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Urological Surgery

Principles of Extracorporeal Shock Wave Lithotripsy

a report by

Kai Uwe Köhrmann

Professor of Urology, Ruprecht-Karls Universität Heidelberg

Extracorporeal shock wave lithotripsy (ESWL) is one of the most frequently applied procedures for the treatment of urolithiasis.1 Since the mid 1980s ESWL has been established as a minimally invasive procedure for a wide indication of urinary stones. Since the first generation of shock wave lithotripters, the efficacy of these devices has been almost constant. Technical development mainly improved patient comfort and safety, optimised handling, reduced primary and maintenance costs and provided multiple (e.g. endourological procedures) and inter-disciplinary (e.g. for induratio penis plastica (IPP), tendinosis calcarea and bile duct stone) uses. In contrast to extracorporeal lithotripsy, the efficacy of the endourological procedures (ureterorenoscopy and percutaneous nephrolithotomy) was increased by the development of smaller and flexible endoscopes in combination with effective lithotripsy (laser) and retrieval (nitinol basket) tools. The disadvantage of these procedures is the routine need for anaesthesia and the higher rate of significant complication. Meanwhile, these more invasive, but also more effective, treatments are increasingly preferred by patients, who do not accept the longer time period to become stone-free, and by urologists who are involved in a diagnosis-related group (DRG) system. The increasing number of lithotripters in Germany and Europe, together with the upcoming endourological procedures, means that the number of treatments per unit more frequently decreases. For lithotripter manufacturers, the market increase is due to replacement purchase ­ necessary for the first lithotripters installed more than 15 years ago and the installations in developing countries. Decreasing treatment numbers and installation in smaller or developing institutions create demands for more economic, and even low-budget,

lithotripters. This development, together with the different technical principles and equipment of the lithotripter, complicates the selection of a lithotripter once the decision for such an investment has been made. An acoustic wave is generated under water (see Figure 1) and is focused to a high pressure density onto a focal point. The patient is positioned on a treatment table, where the stone is localised by means of an imaging system, and the focal point of the shock wave source is positioned by moving the patient or the shock wave source. Two thousand shock waves are applied with a frequency of 60 to 120 shots per minute resulting in a treatment time of nearly one hour. Stone position and disintegration is checked routinely using the imaging system. The need for anaesthesia depends on the lithotripter and the patient. In case of insufficient success, retreatment can be performed within a few days after the first treatment. Sometimes, auxiliary procedures are necessary to treat complications (ureter stent or nephrostomy tube for severe colic or hydronephrosis) or to achieve complete stone disintegration (contact lithotripsy by ureteroscopy or percutaneous lithotomy). Lithotripters are therefore composed of four essential parts, which differ significantly between the devices ­ shock wave generator, localisation system, shock wave coupling and auxiliary equipment. Shock wave generation is based on electro-hydraulic, electromagnetic or piezoelectric sources. This principle of shock wave generation reaches high disintegrative capacity, but also causes pain. Deep analgosedation or anaesthesia is therefore necessary for highly effective stone disintegration. A localisation system identifies the stones and guides the positioning of the stone within the focal point; fluoroscopy or sonography can be used for this.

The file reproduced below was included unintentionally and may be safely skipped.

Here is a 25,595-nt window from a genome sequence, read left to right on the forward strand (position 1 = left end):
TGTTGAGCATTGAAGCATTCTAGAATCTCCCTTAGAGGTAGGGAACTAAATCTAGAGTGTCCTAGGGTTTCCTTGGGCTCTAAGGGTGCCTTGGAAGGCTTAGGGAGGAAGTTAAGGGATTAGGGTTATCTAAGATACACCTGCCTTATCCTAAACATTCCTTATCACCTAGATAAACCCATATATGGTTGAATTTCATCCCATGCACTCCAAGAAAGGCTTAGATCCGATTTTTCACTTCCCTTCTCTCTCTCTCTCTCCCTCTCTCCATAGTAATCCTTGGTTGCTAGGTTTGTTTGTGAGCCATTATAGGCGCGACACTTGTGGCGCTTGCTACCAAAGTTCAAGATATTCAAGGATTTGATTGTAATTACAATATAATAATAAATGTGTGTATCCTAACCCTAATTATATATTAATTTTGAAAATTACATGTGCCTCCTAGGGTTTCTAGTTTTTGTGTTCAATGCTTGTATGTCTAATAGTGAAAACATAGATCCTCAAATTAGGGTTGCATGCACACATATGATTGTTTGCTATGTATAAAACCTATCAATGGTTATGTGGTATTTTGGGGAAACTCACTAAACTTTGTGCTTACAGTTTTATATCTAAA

Dr Kai Uwe Köhrmann has been Professor of Urology at the Ruprecht-Karls Universität Heidelberg since March 2002 and Head of the Department of Urology at the Theresienkrankenhaus Hospital in Mannheim since 2003. Dr Köhrmann has been Chairman of the working party Urolithiasis of the German Urological Society since November 2002 and has been Co-Chairman of the German Society of Shock Wave Lithotripsy since September 2004. He undertook practical training in nursing in 1979, and was a student of human medicine at the Johannes-Gutenberg University, obtaining a medical degree in 1987 and a further speciality degree in urology in March 1993. In November 1994, Dr Köhrmann qualified as Associate Professor of Urology at the University of Heidelberg.

1. Rao N, "Surgical Treatment of Renal and Ureteric Stones", Business Briefing: Global Surgery (2003), Reference Section pp. 1­3.



Urological Surgery

Figure 1: The Electrohydraulic Electrode Generating Acoustic Pressure on the Focal Point